The recipients of the 2018 Oliver W. Koonz Prize — which recognizes the innovative work being done on human rights by students — were Hannah Miao, and Catherine Ward & Louden Richason for a co-authored paper.

Below are the responses of the 2018 Koonz Prize judges, Professors Claudia Koonz and James Chappel of the History Department.

2018 Best Essays

Hannah Miao is a first-year student from Cleveland, OH pursuing a double major in Public Policy and Global Health. She is especially interested in women’s health as a human right and its role in combatting gender inequality. Hannah is an Alice M. Baldwin Scholar and member of the Duke Human Rights Center Student Advisory Board. She wrote this paper in Dr. Juliette Duara’s seminar, “Human Rights and Legal Redress.”

In her carefully researched essay, Hannah Miao establishes the ways in which female genital mutilation/cutting (FGM/C) violates girls’ right to health and autonomy.  Asking how best to combat the attitudes that embed this practice in custom, Miao concludes that legislation health-based arguments are effective only when reinforced by grassroots advocacy organizing.  Taking as case studies the Tostan educational project in Wolof-speaking Africa and the Positive Defiance Approach (PDA) in Egypt, Miao concludes that local leaders can motivate parents (especially mothers) to comply with laws against FGM/C.  The paper makes a nuanced argument for a multi-pronged approach to a complex problem.  This is a reminder to all of us that, when it comes to problems as embedded as FGM/C, there is no “one-size-fits-all” solution.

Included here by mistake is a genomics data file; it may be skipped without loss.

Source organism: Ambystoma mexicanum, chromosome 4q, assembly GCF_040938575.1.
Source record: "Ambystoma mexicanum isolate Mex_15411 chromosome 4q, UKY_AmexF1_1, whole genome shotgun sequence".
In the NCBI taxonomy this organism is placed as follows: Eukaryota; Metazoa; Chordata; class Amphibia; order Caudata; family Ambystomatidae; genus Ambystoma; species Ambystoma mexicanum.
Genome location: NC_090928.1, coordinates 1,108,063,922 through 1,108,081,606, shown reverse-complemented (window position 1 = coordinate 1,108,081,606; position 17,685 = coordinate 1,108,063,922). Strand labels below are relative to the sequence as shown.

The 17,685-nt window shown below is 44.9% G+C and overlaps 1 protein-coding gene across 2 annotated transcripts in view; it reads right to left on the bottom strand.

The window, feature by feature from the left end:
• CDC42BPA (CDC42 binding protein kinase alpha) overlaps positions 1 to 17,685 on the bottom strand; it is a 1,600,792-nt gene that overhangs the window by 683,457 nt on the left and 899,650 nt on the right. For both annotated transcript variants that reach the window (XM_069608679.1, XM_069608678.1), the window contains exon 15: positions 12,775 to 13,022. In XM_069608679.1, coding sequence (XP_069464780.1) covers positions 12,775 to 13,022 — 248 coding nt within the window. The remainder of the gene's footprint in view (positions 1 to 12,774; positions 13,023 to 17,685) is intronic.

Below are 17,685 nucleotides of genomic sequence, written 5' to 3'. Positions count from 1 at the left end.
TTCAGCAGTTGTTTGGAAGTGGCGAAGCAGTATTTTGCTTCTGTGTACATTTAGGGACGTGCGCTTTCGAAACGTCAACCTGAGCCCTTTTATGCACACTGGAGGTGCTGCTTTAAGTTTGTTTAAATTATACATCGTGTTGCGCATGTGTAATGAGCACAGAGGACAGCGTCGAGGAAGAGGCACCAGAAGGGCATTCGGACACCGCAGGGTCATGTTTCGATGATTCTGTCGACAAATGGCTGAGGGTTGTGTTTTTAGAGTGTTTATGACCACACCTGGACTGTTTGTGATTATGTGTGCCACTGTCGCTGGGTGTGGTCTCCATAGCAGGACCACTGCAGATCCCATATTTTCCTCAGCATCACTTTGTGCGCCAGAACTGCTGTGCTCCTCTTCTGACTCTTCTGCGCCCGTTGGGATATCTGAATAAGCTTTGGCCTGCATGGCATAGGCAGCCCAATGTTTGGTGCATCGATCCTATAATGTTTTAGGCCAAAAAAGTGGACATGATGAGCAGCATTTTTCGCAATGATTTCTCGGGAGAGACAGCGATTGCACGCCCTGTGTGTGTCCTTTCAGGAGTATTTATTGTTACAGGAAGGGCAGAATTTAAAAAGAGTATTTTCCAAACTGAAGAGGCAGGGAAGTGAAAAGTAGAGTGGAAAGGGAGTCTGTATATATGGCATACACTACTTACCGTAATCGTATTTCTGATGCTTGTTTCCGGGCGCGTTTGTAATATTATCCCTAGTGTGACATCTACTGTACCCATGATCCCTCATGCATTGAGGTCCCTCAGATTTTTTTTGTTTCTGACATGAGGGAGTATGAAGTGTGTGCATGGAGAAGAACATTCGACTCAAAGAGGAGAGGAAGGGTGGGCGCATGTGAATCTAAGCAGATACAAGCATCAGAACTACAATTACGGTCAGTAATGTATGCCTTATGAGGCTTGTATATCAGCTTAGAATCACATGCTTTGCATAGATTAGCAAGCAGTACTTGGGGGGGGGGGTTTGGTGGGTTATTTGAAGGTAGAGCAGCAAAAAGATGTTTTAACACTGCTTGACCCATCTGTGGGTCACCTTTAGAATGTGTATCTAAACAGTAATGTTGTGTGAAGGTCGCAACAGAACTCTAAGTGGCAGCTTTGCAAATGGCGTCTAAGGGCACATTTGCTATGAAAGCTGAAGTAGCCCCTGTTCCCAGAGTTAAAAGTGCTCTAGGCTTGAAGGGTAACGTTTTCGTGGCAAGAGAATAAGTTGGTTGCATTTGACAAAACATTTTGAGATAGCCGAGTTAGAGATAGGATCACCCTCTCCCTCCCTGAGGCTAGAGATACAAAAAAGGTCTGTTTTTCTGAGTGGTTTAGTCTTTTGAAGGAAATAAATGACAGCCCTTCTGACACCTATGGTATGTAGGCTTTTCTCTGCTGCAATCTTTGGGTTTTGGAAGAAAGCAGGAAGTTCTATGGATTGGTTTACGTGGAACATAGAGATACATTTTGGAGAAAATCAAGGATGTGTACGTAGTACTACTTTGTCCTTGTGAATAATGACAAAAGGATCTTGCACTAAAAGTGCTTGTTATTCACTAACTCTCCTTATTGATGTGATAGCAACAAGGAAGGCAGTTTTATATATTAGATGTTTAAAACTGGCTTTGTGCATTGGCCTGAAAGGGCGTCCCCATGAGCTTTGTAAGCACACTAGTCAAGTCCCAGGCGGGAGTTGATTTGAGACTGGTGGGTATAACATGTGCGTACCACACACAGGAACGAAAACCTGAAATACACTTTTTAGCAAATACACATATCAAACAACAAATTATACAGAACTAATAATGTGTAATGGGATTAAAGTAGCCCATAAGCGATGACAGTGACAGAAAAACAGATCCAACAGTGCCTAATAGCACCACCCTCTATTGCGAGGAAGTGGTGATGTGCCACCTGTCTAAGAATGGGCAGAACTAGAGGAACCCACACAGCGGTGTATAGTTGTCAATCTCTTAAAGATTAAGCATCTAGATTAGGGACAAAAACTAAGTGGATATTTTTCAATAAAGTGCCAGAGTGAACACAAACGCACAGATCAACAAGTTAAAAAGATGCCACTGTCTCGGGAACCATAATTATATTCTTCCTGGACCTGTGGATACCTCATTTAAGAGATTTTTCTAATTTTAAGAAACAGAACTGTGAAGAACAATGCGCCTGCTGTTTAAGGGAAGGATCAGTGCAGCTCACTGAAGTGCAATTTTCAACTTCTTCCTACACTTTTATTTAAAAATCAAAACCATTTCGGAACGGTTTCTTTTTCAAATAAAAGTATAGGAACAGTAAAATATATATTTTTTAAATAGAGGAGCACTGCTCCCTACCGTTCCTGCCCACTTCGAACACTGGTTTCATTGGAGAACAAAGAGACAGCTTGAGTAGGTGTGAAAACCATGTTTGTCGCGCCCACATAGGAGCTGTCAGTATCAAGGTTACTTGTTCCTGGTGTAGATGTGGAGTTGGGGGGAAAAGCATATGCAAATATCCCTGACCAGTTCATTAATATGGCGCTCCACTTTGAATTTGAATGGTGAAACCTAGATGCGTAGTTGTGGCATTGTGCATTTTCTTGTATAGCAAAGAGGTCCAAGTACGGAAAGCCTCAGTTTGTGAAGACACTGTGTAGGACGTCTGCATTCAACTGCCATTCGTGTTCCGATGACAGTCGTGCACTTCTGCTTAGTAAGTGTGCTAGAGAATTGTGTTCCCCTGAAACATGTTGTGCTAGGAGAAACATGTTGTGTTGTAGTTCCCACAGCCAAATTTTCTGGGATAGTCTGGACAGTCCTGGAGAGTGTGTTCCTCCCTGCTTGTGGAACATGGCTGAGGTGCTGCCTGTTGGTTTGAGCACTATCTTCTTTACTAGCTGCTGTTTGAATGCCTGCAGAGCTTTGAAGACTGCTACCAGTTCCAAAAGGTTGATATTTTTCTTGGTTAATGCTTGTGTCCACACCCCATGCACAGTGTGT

Read Hannah’s Essay, “Human Rights in the Context of Tradition: A Comprehensive Approach to Eliminating Female Genital Mutilation/Cutting

 

Catherine Ward is a senior at Duke University majoring in English, minoring in Education, and pursuing a certificate in Ethics. As a Benjamin N. Duke Scholar, she has had opportunities to learn about the rich history of the Carolinas; through the Kenan Institute for Ethics, she has studied refugee youth education through DukeEngage in Dublin and Bass Connections: Citizenship Lab. She looks forward to continuing to engage with issues connected to refugee youth in her graduate studies.

 

 

 

Louden Richason is a junior at Duke University majoring in Economics and pursuing a certificate in Ethics. He has had the opportunity to do work related to refugee youth education through DukeEngage in Dublin, DukeImmerse in Amman, and Bass Connections: Citizenship Lab and hopes to continue researching issues related to upward mobility and equity of opportunity after he graduates. 

Catherine Ward and Louden Richason, in “Education as a Human Right: Educational Transitions for Refugees in a Third World Resettlement Context,” use the Bass Connections-sponsored Citizenship Lab at Duke to explore how refugees’ right to an education can be fulfilled in Durham Public Schools.  They describe how Duke volunteers in an after-school program not only tutored students, but also fostered teens’ self-esteem through personal interactions and shared projects.  By placing the global crisis in refugee education in a human rights perspective, they offer a case study that may be applied to institutions, like Duke, that struggle to extend human rights to refugees in a society that too often threatens to take them away.

Read Catherine and Louden’s essay, “Education as a Human Right: Educational Transitions for Refugees in a Third World Resettlement Context”